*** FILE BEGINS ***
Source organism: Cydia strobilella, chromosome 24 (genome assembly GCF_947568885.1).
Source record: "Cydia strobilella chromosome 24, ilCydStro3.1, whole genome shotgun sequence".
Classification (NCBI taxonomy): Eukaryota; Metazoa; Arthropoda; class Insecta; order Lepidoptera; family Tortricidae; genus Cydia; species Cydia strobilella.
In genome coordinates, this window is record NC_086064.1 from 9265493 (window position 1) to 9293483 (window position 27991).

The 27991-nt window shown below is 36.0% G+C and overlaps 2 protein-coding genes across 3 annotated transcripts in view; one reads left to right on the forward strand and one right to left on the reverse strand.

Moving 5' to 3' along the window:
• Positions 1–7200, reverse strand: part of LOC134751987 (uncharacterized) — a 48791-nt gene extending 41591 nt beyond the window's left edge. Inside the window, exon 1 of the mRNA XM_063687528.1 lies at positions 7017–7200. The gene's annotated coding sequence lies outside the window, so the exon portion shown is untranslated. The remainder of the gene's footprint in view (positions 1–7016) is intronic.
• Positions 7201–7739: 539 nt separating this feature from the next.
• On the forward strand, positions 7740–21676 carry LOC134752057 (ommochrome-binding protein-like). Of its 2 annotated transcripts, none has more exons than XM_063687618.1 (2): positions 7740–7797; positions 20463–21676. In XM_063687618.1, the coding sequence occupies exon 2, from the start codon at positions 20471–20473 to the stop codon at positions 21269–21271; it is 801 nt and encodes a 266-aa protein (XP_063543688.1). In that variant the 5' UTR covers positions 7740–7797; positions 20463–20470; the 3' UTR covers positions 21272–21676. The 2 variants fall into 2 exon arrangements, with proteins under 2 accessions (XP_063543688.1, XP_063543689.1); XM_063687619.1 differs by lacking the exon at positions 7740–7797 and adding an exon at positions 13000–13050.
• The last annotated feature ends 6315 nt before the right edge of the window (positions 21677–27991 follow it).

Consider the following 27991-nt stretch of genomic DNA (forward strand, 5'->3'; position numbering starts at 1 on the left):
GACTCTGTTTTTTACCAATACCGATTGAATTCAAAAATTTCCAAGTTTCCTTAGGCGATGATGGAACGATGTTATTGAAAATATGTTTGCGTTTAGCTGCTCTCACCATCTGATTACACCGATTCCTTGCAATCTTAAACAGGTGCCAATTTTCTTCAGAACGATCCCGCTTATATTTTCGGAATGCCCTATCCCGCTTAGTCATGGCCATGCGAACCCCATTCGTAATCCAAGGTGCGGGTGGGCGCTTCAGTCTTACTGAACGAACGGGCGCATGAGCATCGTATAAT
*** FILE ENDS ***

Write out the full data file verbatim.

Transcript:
Source organism: Cydia strobilella, chromosome 24 (genome assembly GCF_947568885.1).
Source record: "Cydia strobilella chromosome 24, ilCydStro3.1, whole genome shotgun sequence".
Classification (NCBI taxonomy): Eukaryota; Metazoa; Arthropoda; class Insecta; order Lepidoptera; family Tortricidae; genus Cydia; species Cydia strobilella.
In genome coordinates, this window is record NC_086064.1 from 9265493 (window position 1) to 9293483 (window position 27991).

The 27991-nt window shown below is 36.0% G+C and overlaps 2 protein-coding genes across 3 annotated transcripts in view; one reads left to right on the forward strand and one right to left on the reverse strand.

Moving 5' to 3' along the window:
• Positions 1–7200, reverse strand: part of LOC134751987 (uncharacterized) — a 48791-nt gene extending 41591 nt beyond the window's left edge. Inside the window, exon 1 of the mRNA XM_063687528.1 lies at positions 7017–7200. The gene's annotated coding sequence lies outside the window, so the exon portion shown is untranslated. The remainder of the gene's footprint in view (positions 1–7016) is intronic.
• Positions 7201–7739: 539 nt separating this feature from the next.
• On the forward strand, positions 7740–21676 carry LOC134752057 (ommochrome-binding protein-like). Of its 2 annotated transcripts, none has more exons than XM_063687618.1 (2): positions 7740–7797; positions 20463–21676. In XM_063687618.1, the coding sequence occupies exon 2, from the start codon at positions 20471–20473 to the stop codon at positions 21269–21271; it is 801 nt and encodes a 266-aa protein (XP_063543688.1). In that variant the 5' UTR covers positions 7740–7797; positions 20463–20470; the 3' UTR covers positions 21272–21676. The 2 variants fall into 2 exon arrangements, with proteins under 2 accessions (XP_063543688.1, XP_063543689.1); XM_063687619.1 differs by lacking the exon at positions 7740–7797 and adding an exon at positions 13000–13050.
• The last annotated feature ends 6315 nt before the right edge of the window (positions 21677–27991 follow it).

Consider the following 27991-nt stretch of genomic DNA (forward strand, 5'->3'; position numbering starts at 1 on the left):
GACTCTGTTTTTTACCAATACCGATTGAATTCAAAAATTTCCAAGTTTCCTTAGGCGATGATGGAACGATGTTATTGAAAATATGTTTGCGTTTAGCTGCTCTCACCATCTGATTACACCGATTCCTTGCAATCTTAAACAGGTGCCAATTTTCTTCAGAACGATCCCGCTTATATTTTCGGAATGCCCTATCCCGCTTAGTCATGGCCATGCGAACCCCATTCGTAATCCAAGGTGCGGGTGGGCGCTTCAGTCTTACTGAACGAACGGGCGCATGAGCATCGTATAAT